The survivors advocacy group, Justice for Magdalenes, has announced the end of its political campaign as its twin objectives of an official state apology and the establishment of a compensation scheme have been achieved.
Justice for Magdalenes began its work four years ago, and brought the issue of the State’s involvement in the Magdalene laundries to the UN Commission Against Torture (UNCAT).
Without UNCAT, the McAleese report into the laundries, the Taoiseach’s apology, and the subsequent redress scheme would likely not have taken place.
Last night, in a public notice on their website, JFM said they have made the decision to step down the campaign as it has “achieved all that it can by way of political advocacy”.
“The responsibility to ensure that justice is delivered to survivors of the Laundries now rests with all members of Irish society, including Church, State, families and local communities. It is the collective responsibility of all citizens to ensure that the promise of An Taoiseach’s official State apology is delivered upon.”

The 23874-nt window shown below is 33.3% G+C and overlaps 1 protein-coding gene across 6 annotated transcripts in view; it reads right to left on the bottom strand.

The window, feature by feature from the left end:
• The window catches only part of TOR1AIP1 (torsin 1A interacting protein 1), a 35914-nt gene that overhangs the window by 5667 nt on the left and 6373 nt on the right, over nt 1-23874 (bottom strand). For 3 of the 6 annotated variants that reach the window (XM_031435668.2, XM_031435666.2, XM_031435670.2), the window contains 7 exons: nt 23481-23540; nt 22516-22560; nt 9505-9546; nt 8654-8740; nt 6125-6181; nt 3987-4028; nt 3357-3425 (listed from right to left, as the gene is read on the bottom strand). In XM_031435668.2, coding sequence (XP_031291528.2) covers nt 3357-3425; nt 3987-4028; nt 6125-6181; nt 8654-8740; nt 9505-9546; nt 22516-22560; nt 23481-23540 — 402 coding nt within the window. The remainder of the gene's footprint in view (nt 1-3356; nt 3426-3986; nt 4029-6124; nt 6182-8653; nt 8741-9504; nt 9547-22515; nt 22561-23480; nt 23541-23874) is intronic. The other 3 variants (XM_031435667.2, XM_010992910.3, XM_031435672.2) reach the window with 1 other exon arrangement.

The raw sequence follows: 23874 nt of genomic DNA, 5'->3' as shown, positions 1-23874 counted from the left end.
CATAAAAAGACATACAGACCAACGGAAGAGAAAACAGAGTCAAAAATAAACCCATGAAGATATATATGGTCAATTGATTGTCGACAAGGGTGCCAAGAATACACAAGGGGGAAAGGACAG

Last night, the group emphasised that, in personal capacities, members will continue to assist survivors and relatives if they need help as they deal with the Magdalene Commission.
Meanwhile, Magdalene Survivors Together has announced the death of Magee O’Connell who, it said, is the oldest known survivor of a laundry. She was born in 1916 in Dromina in Co Cork. The group said that when she was 34 both her parents died and it was suggested by the local parish priest that she should sell her home and farm. It said upon selling her home he put her into the Good Shepherd Convent in Sunday’s Well. She left in 1993.
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